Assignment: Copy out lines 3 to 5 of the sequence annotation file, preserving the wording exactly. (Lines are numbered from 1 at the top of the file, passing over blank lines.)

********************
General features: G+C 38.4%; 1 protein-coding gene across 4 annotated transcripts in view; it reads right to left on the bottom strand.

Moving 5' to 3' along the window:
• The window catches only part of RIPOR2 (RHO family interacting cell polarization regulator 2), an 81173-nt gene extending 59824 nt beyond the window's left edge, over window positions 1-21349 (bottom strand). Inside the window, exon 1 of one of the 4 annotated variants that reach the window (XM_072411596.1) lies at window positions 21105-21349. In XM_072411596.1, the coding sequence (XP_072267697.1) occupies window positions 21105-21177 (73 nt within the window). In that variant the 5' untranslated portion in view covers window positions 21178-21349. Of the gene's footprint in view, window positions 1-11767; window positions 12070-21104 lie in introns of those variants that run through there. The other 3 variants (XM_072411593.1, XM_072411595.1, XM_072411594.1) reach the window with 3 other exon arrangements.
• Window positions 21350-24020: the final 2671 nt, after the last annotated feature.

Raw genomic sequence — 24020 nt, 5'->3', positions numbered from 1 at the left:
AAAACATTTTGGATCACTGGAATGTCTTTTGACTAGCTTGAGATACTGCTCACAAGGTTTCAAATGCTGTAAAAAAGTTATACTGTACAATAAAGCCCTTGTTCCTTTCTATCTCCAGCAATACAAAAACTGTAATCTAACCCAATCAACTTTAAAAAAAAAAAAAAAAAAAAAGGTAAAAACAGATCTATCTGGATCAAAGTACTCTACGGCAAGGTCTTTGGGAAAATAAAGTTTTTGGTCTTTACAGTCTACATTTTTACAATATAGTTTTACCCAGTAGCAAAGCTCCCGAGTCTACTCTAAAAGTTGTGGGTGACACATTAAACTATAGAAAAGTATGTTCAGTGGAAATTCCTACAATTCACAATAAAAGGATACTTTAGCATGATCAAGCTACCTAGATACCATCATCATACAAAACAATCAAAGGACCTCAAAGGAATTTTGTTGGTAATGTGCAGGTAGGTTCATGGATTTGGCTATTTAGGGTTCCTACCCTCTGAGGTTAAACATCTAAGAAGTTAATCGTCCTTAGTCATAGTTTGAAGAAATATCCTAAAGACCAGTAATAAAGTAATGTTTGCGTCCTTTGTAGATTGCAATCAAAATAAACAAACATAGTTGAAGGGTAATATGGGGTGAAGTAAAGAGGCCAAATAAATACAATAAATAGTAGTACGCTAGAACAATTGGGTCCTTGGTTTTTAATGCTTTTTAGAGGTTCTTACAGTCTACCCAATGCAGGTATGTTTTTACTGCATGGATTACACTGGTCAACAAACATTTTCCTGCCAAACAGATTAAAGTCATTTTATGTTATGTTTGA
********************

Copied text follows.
• The window catches only part of RIPOR2 (RHO family interacting cell polarization regulator 2), an 81173-nt gene extending 59824 nt beyond the window's left edge, over window positions 1-21349 (bottom strand). Inside the window, exon 1 of one of the 4 annotated variants that reach the window (XM_072411596.1) lies at window positions 21105-21349. In XM_072411596.1, the coding sequence (XP_072267697.1) occupies window positions 21105-21177 (73 nt within the window). In that variant the 5' untranslated portion in view covers window positions 21178-21349. Of the gene's footprint in view, window positions 1-11767; window positions 12070-21104 lie in introns of those variants that run through there. The other 3 variants (XM_072411593.1, XM_072411595.1, XM_072411594.1) reach the window with 3 other exon arrangements.
• Window positions 21350-24020: the final 2671 nt, after the last annotated feature.

Raw genomic sequence — 24020 nt, 5'->3', positions numbered from 1 at the left: